I arrived in Rome last Thursday evening, and almost all of my students were in town by the end of the day Saturday, ready to begin the fourth annual incarnation of the University of Idaho's Rome Architecture Program. On Sunday, we all went to the Pantheon for the Pentacost service, at the end of which the local firefighters dump rose petals down through the oculus at the peak of the dome. It's an incredible sight, and I spent most of the event shooting video that I'll need to edit later. After the fact, I did this sketch from memory, and as a sort of title page for this next chapter in my moleskine sketchbook.
Following the mass, we broke for lunch and then began an orientation tour around the center of town. This is a fairly casual and very random tour, where I attempt to lead the students into surprising urban situations - sudden vistas, curious spaces, hit-you-over-the-head Baroque moments. We talk about the history of the city, it's urban plan, it's monuments and personalities. We covered a lot of ground and the tour ended up going for about four hours, finishing at the Campidoglio, with its views over the Forum to the southeast and the Centro Storico to the north, where I did this quick sketch.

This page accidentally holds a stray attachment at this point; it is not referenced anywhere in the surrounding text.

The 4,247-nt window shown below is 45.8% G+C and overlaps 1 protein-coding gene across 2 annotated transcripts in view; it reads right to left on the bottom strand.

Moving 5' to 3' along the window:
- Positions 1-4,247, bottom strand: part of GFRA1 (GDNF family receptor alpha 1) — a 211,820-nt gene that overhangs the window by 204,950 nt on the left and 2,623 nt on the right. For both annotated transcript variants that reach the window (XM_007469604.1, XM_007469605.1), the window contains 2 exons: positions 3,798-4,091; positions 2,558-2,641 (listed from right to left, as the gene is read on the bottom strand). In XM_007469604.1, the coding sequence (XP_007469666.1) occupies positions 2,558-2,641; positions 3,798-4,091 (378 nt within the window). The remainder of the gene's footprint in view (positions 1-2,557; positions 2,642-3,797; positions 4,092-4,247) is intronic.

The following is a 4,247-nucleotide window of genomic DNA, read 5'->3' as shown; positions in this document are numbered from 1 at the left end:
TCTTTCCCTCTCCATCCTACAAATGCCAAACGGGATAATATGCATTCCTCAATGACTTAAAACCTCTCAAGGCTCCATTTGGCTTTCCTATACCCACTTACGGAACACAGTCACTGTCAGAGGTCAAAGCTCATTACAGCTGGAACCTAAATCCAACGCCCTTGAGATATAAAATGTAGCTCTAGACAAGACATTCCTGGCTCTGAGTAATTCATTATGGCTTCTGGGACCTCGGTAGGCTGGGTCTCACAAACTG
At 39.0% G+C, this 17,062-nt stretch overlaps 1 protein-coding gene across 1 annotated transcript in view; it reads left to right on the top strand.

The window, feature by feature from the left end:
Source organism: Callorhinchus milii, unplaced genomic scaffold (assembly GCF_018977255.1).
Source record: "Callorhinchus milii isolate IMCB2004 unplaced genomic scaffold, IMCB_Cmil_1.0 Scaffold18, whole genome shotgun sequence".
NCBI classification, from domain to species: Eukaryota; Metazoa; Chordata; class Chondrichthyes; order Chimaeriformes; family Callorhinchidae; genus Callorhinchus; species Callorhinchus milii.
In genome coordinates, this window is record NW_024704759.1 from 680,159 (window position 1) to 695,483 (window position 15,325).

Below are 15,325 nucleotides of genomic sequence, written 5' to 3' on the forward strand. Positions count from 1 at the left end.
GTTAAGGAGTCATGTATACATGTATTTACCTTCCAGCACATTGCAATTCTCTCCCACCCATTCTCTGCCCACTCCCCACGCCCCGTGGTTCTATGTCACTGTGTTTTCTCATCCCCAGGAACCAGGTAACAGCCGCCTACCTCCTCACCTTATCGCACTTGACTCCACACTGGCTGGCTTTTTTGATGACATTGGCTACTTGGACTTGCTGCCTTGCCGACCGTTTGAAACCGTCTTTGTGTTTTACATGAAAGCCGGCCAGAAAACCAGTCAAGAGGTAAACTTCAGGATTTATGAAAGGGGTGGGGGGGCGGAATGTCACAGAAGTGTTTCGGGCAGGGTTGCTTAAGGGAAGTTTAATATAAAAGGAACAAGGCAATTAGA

I arrived in Rome after the standard long flights and long layovers scenario. On one of the flights, I honestly can't recall which one, I started to work out a timeline that plotted Moscow time against Rome time, with time spent in the air (red) and time spent on the ground (green) on a bar down the center. Even after going through this little exercise, and creating what I thought would be a helpful graphic device, it was still a confusing process of travel. But I've been here almost a week now, and the trip over seems like a distant memory. Funny how time bends when you change so many time zones overnight.
I had way too much going on to plan/organize a sketchcrawl, as the semester is crashing to a close and I depart for Rome in just a few days. But one of my tasks before leaving was to do a sketch of our kids' elementary school as a gift for their principal, who is retiring this year. He's an amazing guy, and has helped our kids immensely, so this was really the least I could do. I hope he likes it! ... The next time I post will be from ROME.
I teach architecture at the University of Idaho - design studios, architectural graphics courses, and a professional practice course. One of my passions outside of teaching ... and music, and plants, and mycology, and ... is observing and understanding the world through sketching with various media, such as pencil, pen, charcoal and watercolor. Passing along the same skill and interest to students is a goal I've pursued through my teaching here in Moscow, Idaho, and through an 8-week study-abroad program in Rome each summer.